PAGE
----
Season 1, Episode 69
For Thursday, April 16, 2015
“Principles of Peace: Turn the Other Cheek”
Welcome to The New You, where we focus on maintaining and accentuating the new that Christ has created in you. I’m Robert Hatfield, and here is today’s scripture:
“You have heard that it was said, ‘An eye for an eye and a tooth for a tooth.’ 39 But I tell you not to resist an evil person. But whoever slaps you on your right cheek, turn the other to him also (Mat. 5:38-39).
How do you react when someone mistreats you?
I remember being on the playground in the second grade. There was this one student who went around bullying everyone else. It was nothing too serious as I recall, but serious enough that I was a little scared of him. I remember telling my parents about him and how I didn’t want to play outside with him. One day, after having that conversation with my parents, I encountered this boy outside. He was intimidatingly mean. For whatever reason, I decided to respond with kindness. I was shocked at his response. He, in turn, was kind to me. Because I didn’t respond aggressively, he was nice in return.
I’m honestly not sure why I chose to do the right thing back in second grade, and I certainly can’t say that I’ve handled similar situations as well since then. Nevertheless, I experienced first-hand that Jesus’ words in the Sermon on the Mount about turning the other cheek are true!
We live in a litigious, me-centric society. Our attitude is often that if someone harms me – whether physically, emotionally, financially, or in any other way – then I will harm them at least the same amount in return. But that mindset never puts us out on top. It sends us further and further in the dark depths of hatred and bitterness in our hearts, separating us more and more from the love of God.
Jesus said that this was how many in the first century viewed this kind of hurt. They had heard that it was “an eye for an eye and a tooth for a tooth” (Mat. 5:38). They heard that from the Old Testament, in Exodus 21:24. The problem was that the scribes seem to have misused this Old Testament text as a license for revenge rather than a law to deter crime and mistreatment.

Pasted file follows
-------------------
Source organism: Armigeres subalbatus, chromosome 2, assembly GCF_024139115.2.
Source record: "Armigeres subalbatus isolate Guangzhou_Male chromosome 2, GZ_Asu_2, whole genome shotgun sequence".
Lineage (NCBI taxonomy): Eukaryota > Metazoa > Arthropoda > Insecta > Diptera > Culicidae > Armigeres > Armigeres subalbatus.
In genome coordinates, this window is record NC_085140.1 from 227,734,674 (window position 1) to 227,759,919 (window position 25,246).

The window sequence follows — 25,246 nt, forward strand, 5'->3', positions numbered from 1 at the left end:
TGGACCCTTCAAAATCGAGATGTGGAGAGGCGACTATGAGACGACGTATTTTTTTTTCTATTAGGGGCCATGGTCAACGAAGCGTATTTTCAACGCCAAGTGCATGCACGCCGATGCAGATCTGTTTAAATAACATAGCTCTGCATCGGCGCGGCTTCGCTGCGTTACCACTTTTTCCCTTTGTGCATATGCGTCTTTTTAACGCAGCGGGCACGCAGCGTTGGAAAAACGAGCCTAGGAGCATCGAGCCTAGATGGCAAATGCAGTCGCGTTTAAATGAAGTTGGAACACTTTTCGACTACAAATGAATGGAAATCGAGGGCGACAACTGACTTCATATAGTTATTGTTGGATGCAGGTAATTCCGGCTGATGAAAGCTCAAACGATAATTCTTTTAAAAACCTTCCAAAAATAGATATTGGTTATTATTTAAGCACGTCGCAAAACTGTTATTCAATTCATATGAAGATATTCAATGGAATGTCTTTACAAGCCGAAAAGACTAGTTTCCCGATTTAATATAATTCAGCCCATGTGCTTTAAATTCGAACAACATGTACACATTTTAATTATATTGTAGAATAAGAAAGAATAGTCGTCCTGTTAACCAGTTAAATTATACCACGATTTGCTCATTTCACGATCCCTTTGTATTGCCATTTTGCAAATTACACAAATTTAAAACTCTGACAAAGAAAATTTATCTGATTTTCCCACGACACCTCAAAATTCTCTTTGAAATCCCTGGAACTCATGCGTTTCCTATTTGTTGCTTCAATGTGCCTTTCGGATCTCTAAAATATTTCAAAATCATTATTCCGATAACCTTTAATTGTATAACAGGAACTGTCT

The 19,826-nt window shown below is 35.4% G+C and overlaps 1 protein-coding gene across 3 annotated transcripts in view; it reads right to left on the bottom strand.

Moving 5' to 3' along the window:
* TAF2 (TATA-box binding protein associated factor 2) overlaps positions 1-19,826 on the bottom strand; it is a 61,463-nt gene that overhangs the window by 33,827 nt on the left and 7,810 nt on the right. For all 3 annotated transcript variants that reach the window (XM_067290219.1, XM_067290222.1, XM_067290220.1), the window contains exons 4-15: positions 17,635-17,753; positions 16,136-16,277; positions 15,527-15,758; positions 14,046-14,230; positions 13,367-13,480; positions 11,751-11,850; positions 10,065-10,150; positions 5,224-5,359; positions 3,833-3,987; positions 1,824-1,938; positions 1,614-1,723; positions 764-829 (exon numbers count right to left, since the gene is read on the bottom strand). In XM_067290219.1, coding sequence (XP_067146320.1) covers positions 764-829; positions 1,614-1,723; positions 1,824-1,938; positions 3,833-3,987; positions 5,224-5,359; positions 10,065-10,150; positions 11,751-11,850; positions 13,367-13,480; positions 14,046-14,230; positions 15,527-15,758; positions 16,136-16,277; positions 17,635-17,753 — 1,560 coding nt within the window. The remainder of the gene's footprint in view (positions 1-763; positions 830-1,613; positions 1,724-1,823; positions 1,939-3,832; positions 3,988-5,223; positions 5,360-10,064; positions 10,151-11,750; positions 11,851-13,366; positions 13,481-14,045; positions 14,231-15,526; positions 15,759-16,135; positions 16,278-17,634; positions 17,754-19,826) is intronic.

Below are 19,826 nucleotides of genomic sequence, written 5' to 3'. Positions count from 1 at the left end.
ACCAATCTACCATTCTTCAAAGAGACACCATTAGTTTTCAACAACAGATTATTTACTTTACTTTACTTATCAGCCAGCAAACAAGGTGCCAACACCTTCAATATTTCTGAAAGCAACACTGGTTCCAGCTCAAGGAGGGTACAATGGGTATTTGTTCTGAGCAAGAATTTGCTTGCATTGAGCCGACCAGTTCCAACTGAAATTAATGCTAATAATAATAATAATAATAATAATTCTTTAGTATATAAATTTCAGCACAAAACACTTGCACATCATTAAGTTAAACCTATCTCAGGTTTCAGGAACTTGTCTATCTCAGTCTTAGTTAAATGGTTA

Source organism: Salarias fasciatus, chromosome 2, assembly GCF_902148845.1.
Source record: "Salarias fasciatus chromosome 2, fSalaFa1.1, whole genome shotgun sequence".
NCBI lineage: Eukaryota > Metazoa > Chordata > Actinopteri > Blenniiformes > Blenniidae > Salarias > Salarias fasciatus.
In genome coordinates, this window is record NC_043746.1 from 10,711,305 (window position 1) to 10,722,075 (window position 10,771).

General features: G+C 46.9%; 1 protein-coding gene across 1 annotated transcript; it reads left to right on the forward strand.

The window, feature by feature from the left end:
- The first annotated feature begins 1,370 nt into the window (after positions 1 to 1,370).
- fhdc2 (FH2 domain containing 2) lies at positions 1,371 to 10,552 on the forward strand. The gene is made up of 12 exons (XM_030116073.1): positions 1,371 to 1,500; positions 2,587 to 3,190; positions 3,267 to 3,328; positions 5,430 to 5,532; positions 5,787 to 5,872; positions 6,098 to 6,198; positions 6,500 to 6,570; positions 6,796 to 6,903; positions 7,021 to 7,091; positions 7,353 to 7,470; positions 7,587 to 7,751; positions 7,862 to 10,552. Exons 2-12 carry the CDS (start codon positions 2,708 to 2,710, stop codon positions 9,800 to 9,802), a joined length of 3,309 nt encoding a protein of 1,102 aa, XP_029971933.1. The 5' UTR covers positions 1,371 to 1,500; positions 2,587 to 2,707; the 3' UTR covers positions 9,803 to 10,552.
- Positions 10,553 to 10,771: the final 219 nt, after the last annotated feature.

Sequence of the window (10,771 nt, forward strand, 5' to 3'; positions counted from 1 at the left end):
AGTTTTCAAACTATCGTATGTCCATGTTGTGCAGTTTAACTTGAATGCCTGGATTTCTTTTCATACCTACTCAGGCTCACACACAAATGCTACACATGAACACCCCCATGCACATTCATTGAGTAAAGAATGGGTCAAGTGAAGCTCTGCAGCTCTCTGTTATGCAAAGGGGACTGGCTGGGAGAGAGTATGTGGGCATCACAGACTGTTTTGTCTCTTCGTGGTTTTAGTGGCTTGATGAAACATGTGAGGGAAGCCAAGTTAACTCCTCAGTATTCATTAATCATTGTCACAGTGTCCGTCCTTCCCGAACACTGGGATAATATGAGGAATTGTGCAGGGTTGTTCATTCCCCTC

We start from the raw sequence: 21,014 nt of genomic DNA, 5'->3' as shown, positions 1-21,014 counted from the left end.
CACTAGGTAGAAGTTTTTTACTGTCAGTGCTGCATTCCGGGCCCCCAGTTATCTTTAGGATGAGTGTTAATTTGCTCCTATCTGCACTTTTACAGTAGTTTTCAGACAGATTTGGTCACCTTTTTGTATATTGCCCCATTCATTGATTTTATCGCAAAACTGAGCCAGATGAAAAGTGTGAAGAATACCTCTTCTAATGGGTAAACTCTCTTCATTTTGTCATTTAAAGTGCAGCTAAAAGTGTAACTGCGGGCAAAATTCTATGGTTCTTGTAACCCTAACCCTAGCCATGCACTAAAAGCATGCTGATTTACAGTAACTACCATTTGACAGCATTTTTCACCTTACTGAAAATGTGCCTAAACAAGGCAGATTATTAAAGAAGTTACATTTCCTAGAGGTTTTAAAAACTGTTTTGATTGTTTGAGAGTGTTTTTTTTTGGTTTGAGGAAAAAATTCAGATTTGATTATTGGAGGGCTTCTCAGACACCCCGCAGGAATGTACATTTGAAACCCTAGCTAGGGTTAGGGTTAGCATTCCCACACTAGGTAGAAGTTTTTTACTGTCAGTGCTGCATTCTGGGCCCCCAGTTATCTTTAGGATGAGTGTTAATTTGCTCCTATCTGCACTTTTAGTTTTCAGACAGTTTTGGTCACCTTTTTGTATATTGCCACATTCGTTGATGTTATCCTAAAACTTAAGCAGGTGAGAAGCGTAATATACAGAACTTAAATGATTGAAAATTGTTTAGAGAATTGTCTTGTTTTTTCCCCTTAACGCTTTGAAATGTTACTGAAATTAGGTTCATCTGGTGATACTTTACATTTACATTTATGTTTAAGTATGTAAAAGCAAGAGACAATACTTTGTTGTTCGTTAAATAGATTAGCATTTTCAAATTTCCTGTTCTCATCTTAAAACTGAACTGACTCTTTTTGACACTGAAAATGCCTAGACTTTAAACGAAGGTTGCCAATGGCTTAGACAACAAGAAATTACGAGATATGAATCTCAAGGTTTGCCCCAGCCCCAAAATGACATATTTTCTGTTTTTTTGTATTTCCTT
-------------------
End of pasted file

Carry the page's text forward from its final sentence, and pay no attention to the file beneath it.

The instructions that Jesus offers here are for His followers in their personal relationships with others. Certainly, as we noted yesterday, our law enforcement officials are well within their bounds to punish evildoers. That’s why God put them in that position, having given them the authority with which they enforce the laws of the land (Rom. 13).
You and I, however, are to have the love of God abiding in us. That is a love that is selfless and unconditional. Remember that God loved us and gave His Son to die for us even when we were still sinners (Romans 5:8). That being the case, Jesus gives us these commands with reference to what we should do when others mistreat us:
But whoever slaps you on your right cheek, turn the other to him also. If anyone wants to sue you and take away your tunic, let him have your cloak also. And whoever compels you to go one mile, go with him two. Give to him who asks you, and from him who wants to borrow from you do not turn away (Mat. 5:39-42).
Let’s wrap it up: No one said this would be easy. Sometimes I find myself amazed that this is really what God expects me to do. And yet, this is exactly how Jesus treated those who mistreated Him.
When He was reviled, did not revile in return; when He suffered, He did not threaten, but committed Himself to Him who judges righteously (1 Pet. 2:23).
Do you have the faith in God and the love of God enough to live like that?
Memory Verse: These principles of peace are greatly summarized in our verse for this week, Romans 12:18:
If it is possible, as much as depends on you, live peaceably with all men (Rom. 12:18).
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Tomorrow, let’s close out our week together by taking a look at Romans 12 and vengeance. I’ll meet you then for The New You.